Neuroscience retreat provides forum for new connections and exchange of ideas
9:37 a.m., May 2, 2012--The field of neuroscience is complex and demands that researchers from a broad range of fields work together to address such questions as how nerve cells function, how drugs affect the brain and how the brain controls behavior.
On Friday, April 27, the Delaware Neuroscience Retreat brought together some 70 researchers and clinicians from Delaware State University, Nemours/A.I. DuPont Hospital for Children and the University of Delaware for a series of rapid-fire talks designed to highlight research in this field and open the door for increased collaboration.
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Organized by Deni Galileo, professor in UD’s Department of Biological Sciences, and a small group of other neuroscientists, the retreat attracted researchers representing the full range of disciplines comprising neuroscience, including molecular biology, psychology, engineering, linguistics and genomics.
Each of the 20 presenting researchers had five minutes to summarize his or her research in three slides: interests and projects, interesting highlights and collaborations. The presentations addressed topics from the molecular mechanisms that regulate brain tumors to anxiety disorders, visual attention, language perception and materials for engineered biomedical devices.
To further promote collaboration and foster sharing of resources, the speakers provided lists of what they could offer in terms of equipment and expertise as well as what they could use from others, with wish lists ranging from imaging capabilities and tissue engineering strategies to access to patients with various diseases and disorders.
In welcoming the group to the retreat, UD provost Tom Apple referred to neuroscience as “a discipline with a future in Delaware.”
He went on to talk about an agreement between UD and DSU that enables reciprocity in neuroscience graduate courses. “With DSU’s new doctoral program in neuroscience and UD’s graduate courses in neuroscience and Ph.D. program in behavioral neuroscience, this partnership ensures academic excellence and continued leadership in research,” he said.
Alton Thompson, provost at DSU, said that his institution’s neuroscience doctoral program was made possible only through collaboration. “DSU’s expertise at the molecular level and UD’s at the behavioral level are complementary and mutually integrated,” he said.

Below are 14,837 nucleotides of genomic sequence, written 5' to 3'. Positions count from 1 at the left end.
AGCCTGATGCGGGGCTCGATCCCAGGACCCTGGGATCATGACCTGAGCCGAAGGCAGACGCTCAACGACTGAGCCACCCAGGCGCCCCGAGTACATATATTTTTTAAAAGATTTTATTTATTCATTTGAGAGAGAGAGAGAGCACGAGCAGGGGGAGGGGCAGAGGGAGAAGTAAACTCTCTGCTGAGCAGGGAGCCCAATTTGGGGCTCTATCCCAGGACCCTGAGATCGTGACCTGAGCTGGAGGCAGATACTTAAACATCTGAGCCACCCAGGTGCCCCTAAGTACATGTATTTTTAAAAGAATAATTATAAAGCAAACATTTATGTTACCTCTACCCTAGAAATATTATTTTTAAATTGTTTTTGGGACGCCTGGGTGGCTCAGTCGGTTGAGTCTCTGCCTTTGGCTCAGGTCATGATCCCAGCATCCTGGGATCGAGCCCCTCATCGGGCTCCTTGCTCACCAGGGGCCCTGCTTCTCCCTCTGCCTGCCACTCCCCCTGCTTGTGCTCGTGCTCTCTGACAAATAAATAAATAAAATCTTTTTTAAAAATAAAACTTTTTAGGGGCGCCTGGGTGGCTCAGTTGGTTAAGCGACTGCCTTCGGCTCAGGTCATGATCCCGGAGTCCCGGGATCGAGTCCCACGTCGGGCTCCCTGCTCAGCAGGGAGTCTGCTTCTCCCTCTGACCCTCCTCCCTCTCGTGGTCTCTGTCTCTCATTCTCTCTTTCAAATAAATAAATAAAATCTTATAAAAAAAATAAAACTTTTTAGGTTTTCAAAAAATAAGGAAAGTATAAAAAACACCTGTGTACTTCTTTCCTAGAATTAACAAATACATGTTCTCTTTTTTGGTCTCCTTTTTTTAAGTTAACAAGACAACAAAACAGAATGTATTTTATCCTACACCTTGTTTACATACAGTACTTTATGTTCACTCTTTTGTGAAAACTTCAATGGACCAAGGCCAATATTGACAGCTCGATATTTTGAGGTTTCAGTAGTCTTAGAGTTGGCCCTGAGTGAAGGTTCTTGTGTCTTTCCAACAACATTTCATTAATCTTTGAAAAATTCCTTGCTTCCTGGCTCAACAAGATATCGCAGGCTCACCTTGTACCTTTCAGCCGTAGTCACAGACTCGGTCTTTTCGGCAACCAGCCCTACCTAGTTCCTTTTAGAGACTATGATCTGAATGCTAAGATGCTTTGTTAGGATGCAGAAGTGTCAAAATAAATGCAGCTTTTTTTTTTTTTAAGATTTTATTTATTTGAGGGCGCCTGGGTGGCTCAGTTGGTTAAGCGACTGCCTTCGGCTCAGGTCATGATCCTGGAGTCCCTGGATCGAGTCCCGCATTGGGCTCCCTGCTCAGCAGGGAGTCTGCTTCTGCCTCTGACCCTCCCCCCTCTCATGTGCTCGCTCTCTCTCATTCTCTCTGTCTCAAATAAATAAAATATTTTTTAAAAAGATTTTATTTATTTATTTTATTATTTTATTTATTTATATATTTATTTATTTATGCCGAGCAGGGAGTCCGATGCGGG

“There’s no way we could afford to do this program without UD and Nemours,” he added. “With this partnership, we have access to all the great minds in the state.”
Vicky Funanage, director of biomedical research at Nemours/A.I. DuPont Hospital for Children, pointed to the phenomenal opportunities open to academic and clinical researchers working in this area. “Every institution here is ready to take the next step and put Delaware on the map as a leader in biomedical research and education,” she said.
Galileo said he was pleased at the outcome of the retreat.
“The goals of the organizing committee were to bring together Delaware neuroscientists, provide a forum for the exchange of ideas and identify potential new collaborations,” he said. “I think our goals were met. The retreat was attended by many neuroscientists from the three Delaware institutions, we now are much more familiar with the broad range of neuroscience that occurs in Delaware, and many exciting discussions took place. Some of these discussions undoubtedly will continue as explorations into new collaborations.”
In addition to the technical talks, more than 20 other projects were highlighted by students and postdoctoral researchers in a poster session at the end of the day.
The retreat was sponsored by the Delaware Biotechnology Institute and held at the Buena Vista Conference Center in New Castle, Del.
Article by Diane Kukich
Photos by Lane McLaughlin and Deni Galileo